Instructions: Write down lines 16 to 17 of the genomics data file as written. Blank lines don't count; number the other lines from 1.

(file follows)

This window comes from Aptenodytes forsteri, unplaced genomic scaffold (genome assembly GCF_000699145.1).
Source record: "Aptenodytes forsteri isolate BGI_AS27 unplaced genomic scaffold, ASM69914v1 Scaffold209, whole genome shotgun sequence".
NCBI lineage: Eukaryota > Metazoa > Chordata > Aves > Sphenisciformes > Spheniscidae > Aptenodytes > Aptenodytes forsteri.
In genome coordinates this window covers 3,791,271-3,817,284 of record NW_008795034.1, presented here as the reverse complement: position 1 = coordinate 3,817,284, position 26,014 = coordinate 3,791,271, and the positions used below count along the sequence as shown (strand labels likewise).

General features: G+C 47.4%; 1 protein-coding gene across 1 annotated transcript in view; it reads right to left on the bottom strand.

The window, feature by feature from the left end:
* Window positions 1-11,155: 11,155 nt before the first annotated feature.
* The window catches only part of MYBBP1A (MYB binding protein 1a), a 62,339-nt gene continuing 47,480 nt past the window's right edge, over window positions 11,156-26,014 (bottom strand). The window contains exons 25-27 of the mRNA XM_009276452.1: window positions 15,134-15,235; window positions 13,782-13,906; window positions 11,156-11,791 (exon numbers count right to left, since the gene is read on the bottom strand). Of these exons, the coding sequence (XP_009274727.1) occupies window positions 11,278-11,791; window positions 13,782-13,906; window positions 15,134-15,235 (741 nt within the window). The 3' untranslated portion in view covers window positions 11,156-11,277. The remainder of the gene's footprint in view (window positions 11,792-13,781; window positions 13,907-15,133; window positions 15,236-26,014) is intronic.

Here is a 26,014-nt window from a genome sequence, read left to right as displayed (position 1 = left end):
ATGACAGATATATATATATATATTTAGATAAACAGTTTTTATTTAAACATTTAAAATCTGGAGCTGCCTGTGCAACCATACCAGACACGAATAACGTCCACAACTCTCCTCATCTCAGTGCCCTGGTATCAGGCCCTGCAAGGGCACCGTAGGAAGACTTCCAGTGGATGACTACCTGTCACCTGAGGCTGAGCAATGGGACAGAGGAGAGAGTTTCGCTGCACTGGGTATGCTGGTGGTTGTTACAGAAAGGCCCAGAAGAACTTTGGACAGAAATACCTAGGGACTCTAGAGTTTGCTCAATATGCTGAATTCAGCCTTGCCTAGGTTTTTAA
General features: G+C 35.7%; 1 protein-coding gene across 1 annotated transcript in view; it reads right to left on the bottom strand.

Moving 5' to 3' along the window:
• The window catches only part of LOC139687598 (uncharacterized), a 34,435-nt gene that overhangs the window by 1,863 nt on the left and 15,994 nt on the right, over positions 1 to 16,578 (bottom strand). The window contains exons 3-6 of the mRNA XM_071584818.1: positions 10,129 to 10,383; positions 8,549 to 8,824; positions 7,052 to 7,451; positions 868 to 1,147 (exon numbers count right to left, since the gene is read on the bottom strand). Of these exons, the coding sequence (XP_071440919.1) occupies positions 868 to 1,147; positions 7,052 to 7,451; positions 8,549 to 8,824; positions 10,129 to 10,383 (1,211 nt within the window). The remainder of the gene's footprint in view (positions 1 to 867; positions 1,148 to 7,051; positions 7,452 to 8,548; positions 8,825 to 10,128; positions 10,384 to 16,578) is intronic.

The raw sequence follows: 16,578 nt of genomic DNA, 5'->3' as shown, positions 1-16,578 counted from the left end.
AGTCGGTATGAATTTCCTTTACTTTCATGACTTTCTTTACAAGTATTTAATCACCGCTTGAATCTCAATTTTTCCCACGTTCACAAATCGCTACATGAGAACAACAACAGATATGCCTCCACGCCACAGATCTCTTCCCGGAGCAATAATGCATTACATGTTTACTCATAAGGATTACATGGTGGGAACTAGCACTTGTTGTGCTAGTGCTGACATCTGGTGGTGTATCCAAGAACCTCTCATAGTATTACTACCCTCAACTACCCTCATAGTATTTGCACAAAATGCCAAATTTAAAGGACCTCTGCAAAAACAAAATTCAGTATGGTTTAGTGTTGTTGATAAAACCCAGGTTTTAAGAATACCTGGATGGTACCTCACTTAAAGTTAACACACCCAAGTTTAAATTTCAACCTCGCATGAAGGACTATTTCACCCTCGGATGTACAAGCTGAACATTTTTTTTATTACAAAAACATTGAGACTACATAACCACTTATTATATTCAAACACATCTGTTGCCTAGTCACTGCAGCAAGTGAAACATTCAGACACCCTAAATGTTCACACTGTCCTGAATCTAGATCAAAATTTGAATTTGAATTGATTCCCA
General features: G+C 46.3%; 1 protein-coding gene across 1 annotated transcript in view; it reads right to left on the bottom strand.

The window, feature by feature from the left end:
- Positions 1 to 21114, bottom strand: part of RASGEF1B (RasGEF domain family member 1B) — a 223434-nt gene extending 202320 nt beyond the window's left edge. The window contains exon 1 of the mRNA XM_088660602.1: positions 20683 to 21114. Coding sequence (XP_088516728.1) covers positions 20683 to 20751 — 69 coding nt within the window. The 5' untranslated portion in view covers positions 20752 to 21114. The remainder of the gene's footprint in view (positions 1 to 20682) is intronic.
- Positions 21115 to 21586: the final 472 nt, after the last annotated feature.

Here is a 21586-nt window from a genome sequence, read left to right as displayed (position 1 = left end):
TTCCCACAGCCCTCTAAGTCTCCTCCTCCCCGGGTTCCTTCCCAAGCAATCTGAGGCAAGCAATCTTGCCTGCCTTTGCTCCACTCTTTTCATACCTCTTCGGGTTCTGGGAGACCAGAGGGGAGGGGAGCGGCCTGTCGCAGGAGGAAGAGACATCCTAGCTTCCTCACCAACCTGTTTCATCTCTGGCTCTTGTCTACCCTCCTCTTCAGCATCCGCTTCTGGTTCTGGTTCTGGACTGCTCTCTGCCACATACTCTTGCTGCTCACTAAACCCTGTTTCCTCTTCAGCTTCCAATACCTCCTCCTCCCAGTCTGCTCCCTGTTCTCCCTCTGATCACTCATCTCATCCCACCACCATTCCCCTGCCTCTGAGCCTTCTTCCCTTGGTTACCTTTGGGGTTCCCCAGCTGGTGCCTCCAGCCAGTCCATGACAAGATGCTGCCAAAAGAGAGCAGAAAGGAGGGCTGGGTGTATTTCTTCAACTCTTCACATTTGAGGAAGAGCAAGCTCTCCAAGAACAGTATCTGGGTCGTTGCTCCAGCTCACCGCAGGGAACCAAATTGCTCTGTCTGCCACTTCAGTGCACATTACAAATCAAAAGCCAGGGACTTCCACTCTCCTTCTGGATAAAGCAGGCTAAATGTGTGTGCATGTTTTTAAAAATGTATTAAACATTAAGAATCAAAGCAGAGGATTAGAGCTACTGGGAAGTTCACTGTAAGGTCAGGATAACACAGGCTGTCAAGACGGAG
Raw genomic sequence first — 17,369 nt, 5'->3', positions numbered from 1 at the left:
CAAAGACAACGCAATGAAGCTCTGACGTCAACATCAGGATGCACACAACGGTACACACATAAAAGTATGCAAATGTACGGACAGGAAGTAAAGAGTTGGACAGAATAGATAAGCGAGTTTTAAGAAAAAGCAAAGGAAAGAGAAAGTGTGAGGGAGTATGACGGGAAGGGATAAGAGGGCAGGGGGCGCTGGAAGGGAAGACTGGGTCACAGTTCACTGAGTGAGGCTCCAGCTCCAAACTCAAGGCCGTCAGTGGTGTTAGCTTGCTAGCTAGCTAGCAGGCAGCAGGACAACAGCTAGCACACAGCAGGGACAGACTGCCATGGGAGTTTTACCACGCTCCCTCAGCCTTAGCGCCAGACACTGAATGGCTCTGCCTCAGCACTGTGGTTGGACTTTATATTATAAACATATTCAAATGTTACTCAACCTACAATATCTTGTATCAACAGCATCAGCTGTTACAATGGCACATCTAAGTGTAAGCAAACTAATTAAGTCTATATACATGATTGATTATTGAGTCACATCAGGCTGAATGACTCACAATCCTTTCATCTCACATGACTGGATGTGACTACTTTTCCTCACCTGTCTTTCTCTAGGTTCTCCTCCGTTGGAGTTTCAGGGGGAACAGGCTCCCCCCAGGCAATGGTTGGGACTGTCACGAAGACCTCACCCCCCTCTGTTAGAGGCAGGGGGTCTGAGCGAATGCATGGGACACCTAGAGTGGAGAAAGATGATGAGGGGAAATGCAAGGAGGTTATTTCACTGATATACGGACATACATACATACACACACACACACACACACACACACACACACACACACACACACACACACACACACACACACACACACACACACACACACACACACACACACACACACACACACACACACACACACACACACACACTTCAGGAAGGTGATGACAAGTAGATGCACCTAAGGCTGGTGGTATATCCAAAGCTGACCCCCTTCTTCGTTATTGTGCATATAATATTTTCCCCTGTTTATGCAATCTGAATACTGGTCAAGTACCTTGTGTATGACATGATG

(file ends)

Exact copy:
General features: G+C 46.3%; 1 protein-coding gene across 1 annotated transcript in view; it reads right to left on the bottom strand.

The window, feature by feature from the left end: